Gastroenterology Hepatology & Nutrition
in the department of Pediatrics

Research

gastro imagesResearch in the Division of Pediatric Gastroenterology, Hepatology and Nutrition includes both basic science and clinical investigation and involves multiple and diverse disciplines. These research disciplines include molecular and developmental biology, virology, microbiology, immunology and childhood development. The overriding goal is to advance knowledge that will ultimately impact the care of children with gastrointestinal diseases or nutritional deficiency.

Gastroenterology

The specialized epithelial cells of the gastrointestinal tract are responsible for the digestion and absorption of nutrients essential for growth. Research in the division is aimed at investigating the basic biology of gut development and regulation of digestive function. In the laboratory of Dr. Eric Sibley, this research is focused on defining the mechanisms regulating expression of intestine-specific genes, including the gene associated with lactose intolerance. More

The gastrointestinal tract is host to both commensal and pathogenic microbial organisms. From a global perspective, viruses that attack the intestine and cause diarrhea are life-threatening to infants and children in many developing countries. Research in the division focuses on investigation of enteric viruses associated with diarrheal illness with the goal of designing antiviral vaccines. In collaboration with the Department of Microbiology and Immunology, the division is involved in clinical studies investigating the therapeutic role of antibiotics in distinct inflammatory conditions of unknown etiology in the liver and biliary tract. More

Research in the division also includes projects investigating fatty liver disease and obesity in pediatric patients, intestinal bacterial overgrowth in chronically acid-suppressed patients with cystic fibrosis, and targeted gene transfer to intestinal stem cells. More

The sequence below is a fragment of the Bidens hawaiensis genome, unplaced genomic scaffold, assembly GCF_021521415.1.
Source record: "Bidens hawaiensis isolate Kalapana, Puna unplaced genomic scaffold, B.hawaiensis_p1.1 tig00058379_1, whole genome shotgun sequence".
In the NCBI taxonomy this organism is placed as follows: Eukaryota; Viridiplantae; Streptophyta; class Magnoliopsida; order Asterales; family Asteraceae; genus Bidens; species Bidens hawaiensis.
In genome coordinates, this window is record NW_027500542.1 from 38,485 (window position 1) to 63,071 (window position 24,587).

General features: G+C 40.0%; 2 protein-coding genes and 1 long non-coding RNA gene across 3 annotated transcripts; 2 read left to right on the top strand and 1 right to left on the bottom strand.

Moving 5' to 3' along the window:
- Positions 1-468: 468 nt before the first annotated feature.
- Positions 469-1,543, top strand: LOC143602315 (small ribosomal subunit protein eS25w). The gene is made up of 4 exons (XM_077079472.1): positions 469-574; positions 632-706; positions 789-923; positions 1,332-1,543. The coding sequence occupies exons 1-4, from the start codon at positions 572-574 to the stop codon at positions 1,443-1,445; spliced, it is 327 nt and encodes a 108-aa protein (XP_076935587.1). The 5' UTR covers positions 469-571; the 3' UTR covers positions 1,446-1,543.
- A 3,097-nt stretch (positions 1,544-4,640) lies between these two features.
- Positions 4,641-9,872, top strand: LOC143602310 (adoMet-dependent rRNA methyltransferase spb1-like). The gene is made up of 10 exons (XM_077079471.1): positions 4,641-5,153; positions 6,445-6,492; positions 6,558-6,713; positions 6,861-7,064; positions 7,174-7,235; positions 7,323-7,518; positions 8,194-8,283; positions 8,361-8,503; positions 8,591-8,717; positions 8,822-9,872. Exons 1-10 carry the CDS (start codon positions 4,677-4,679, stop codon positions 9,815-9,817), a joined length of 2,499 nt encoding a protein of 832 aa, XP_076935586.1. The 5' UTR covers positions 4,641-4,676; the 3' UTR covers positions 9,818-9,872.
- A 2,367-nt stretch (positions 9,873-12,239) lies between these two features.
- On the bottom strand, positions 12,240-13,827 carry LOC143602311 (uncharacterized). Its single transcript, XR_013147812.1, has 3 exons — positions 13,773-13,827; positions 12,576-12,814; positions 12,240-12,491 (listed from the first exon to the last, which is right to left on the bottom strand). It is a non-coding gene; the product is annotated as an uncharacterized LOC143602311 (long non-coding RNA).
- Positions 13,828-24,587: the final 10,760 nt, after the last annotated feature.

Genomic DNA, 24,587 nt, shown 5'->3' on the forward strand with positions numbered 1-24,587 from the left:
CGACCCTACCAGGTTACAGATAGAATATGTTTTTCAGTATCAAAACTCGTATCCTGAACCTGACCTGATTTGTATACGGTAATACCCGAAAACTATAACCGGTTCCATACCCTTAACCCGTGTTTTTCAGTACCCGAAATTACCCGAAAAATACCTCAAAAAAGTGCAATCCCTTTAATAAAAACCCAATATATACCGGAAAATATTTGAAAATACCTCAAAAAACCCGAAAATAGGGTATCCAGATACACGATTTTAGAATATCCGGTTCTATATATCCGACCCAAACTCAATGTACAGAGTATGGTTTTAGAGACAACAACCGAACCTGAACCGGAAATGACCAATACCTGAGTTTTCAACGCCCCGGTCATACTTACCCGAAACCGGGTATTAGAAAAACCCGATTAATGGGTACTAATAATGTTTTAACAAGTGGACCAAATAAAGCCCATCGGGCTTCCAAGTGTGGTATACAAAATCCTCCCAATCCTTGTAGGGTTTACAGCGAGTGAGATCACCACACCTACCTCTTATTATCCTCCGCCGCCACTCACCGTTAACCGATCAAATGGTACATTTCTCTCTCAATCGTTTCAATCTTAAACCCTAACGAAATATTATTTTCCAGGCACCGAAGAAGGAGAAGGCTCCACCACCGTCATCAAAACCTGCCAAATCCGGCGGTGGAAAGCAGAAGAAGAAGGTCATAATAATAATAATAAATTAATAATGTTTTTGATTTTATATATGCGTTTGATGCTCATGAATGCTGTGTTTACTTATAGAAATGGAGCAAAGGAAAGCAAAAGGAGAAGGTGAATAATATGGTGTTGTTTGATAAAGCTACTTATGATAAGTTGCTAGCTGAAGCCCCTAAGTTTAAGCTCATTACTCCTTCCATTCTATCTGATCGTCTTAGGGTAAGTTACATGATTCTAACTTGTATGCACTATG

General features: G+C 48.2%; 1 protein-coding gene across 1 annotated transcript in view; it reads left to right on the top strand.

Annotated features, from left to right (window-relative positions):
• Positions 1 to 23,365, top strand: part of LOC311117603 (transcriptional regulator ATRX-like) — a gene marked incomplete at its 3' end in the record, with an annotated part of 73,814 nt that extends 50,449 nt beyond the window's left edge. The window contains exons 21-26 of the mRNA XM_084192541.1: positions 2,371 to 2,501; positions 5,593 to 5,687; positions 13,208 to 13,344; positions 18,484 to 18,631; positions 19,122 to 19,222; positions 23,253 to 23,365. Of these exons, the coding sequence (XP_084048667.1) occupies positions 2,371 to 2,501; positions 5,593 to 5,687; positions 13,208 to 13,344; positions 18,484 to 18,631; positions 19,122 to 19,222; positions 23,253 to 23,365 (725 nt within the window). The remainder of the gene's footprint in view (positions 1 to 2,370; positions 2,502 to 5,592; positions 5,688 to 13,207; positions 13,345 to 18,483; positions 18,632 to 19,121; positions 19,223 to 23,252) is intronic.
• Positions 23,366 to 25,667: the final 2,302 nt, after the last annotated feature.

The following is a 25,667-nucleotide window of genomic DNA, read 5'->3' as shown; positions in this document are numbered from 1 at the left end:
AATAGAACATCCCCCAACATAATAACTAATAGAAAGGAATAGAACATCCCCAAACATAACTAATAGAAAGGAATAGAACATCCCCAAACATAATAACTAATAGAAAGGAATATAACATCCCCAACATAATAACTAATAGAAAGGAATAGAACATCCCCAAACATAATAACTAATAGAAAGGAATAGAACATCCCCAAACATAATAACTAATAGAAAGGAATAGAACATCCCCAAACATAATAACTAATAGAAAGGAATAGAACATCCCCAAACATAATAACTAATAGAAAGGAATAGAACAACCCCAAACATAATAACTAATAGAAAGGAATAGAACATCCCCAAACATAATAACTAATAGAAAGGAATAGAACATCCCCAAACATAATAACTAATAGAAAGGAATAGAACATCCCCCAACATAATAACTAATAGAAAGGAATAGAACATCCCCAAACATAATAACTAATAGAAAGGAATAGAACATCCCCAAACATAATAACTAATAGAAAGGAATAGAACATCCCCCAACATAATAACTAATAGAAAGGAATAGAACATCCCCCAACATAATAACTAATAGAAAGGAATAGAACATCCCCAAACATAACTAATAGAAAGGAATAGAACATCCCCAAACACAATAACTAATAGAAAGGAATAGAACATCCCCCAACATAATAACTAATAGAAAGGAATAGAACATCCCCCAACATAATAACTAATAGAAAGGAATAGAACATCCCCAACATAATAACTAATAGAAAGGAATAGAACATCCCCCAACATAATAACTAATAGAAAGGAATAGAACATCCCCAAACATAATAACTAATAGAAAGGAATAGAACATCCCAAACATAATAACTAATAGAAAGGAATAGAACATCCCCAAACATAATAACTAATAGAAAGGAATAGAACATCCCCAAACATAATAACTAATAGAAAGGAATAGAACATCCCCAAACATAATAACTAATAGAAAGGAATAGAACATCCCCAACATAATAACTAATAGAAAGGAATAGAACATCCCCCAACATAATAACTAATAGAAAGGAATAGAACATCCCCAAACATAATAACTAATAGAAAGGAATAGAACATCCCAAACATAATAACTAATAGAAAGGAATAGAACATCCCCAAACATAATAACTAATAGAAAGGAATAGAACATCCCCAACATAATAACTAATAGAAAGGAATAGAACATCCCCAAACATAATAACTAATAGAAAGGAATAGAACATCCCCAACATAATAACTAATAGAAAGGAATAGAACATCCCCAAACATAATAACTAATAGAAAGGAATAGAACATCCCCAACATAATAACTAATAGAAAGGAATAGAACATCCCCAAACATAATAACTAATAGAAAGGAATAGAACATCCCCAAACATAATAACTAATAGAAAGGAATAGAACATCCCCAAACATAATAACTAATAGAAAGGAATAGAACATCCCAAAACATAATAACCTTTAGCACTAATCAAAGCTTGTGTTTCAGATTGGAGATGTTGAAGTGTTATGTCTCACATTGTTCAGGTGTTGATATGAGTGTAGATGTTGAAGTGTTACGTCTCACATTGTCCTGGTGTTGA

Hepatology/Intestinal Transplantation

Acute and chronic diseases of the liver may result in life-threatening illness in children requiring liver transplantation. In collaboration with the Transplant Surgery division, pediatric hepatology research investigates new medical and surgical approaches to liver and small bowel transplantation and new therapies for suppressing transplant rejection. In search of alternatives to transplant surgery, researchers are also exploring the potential of stem cells to regrow the lining of the small intestine as well as the causes of biliary atresia and sclerosing cholangitis, related diseases that account for half of all liver transplants. Lastly, through the Partnerships Empowering Parents and Professionals (PEPP) program, the division is studying the efficacy of parent-professional training in improving the health-care experience of families with chronically ill children.

Nutrition

The division is involved in clinical studies of nutritional management for high-risk infants and children. In addition, the division has participated in the development of a nutrition education project for instructing medical students. The goals of this project are to design, develop, implement and evaluate a web-based nutrition curriculum that vertically integrates nutrition concepts and principles into both the preclinical and clinical curriculum.

Research Projects

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